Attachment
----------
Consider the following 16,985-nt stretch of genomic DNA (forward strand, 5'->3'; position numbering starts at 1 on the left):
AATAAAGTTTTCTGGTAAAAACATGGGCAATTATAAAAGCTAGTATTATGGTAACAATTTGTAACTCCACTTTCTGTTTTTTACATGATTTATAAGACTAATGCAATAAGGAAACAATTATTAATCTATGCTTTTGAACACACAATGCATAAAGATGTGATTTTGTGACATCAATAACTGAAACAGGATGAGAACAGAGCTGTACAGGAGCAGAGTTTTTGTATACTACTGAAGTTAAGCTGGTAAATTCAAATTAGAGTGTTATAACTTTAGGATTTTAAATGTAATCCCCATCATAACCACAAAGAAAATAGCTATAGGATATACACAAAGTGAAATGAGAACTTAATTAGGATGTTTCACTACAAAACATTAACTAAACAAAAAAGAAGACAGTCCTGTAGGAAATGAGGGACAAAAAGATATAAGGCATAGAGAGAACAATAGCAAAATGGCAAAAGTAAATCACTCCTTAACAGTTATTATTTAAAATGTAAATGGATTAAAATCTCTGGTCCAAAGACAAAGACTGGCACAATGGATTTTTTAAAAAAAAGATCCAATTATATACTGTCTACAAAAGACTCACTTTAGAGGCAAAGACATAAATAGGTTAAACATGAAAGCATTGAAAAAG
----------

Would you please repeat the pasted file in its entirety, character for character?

Consider the following 16,985-nt stretch of genomic DNA (forward strand, 5'->3'; position numbering starts at 1 on the left):
AATAAAGTTTTCTGGTAAAAACATGGGCAATTATAAAAGCTAGTATTATGGTAACAATTTGTAACTCCACTTTCTGTTTTTTACATGATTTATAAGACTAATGCAATAAGGAAACAATTATTAATCTATGCTTTTGAACACACAATGCATAAAGATGTGATTTTGTGACATCAATAACTGAAACAGGATGAGAACAGAGCTGTACAGGAGCAGAGTTTTTGTATACTACTGAAGTTAAGCTGGTAAATTCAAATTAGAGTGTTATAACTTTAGGATTTTAAATGTAATCCCCATCATAACCACAAAGAAAATAGCTATAGGATATACACAAAGTGAAATGAGAACTTAATTAGGATGTTTCACTACAAAACATTAACTAAACAAAAAAGAAGACAGTCCTGTAGGAAATGAGGGACAAAAAGATATAAGGCATAGAGAGAACAATAGCAAAATGGCAAAAGTAAATCACTCCTTAACAGTTATTATTTAAAATGTAAATGGATTAAAATCTCTGGTCCAAAGACAAAGACTGGCACAATGGATTTTTTAAAAAAAAGATCCAATTATATACTGTCTACAAAAGACTCACTTTAGAGGCAAAGACATAAATAGGTTAAACATGAAAGCATTGAAAAAG